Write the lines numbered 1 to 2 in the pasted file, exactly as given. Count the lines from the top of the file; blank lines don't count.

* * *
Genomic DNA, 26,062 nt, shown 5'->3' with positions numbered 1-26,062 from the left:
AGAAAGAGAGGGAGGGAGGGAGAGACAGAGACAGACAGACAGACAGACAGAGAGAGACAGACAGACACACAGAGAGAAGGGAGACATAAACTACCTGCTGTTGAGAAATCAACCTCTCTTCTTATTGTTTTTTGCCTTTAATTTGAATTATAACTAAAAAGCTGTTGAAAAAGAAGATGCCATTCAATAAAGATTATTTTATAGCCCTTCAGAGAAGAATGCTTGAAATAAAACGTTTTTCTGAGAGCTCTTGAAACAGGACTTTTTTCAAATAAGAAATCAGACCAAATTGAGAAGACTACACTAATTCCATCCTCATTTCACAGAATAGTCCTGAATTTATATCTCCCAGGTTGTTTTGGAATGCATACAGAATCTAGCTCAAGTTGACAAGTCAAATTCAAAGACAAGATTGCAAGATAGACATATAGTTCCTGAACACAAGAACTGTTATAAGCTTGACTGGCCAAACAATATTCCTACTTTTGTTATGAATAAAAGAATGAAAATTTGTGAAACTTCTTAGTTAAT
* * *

Genomic DNA, 26,062 nt, shown 5'->3' with positions numbered 1-26,062 from the left:
AGAAAGAGAGGGAGGGAGGGAGAGACAGAGACAGACAGACAGACAGACAGAGAGAGACAGACAGACACACAGAGAGAAGGGAGACATAAACTACCTGCTGTTGAGAAATCAACCTCTCTTCTTATTGTTTTTTGCCTTTAATTTGAATTATAACTAAAAAGCTGTTGAAAAAGAAGATGCCATTCAATAAAGATTATTTTATAGCCCTTCAGAGAAGAATGCTTGAAATAAAACGTTTTTCTGAGAGCTCTTGAAACAGGACTTTTTTCAAATAAGAAATCAGACCAAATTGAGAAGACTACACTAATTCCATCCTCATTTCACAGAATAGTCCTGAATTTATATCTCCCAGGTTGTTTTGGAATGCATACAGAATCTAGCTCAAGTTGACAAGTCAAATTCAAAGACAAGATTGCAAGATAGACATATAGTTCCTGAACACAAGAACTGTTATAAGCTTGACTGGCCAAACAATATTCCTACTTTTGTTATGAATAAAAGAATGAAAATTTGTGAAACTTCTTAGTTAAT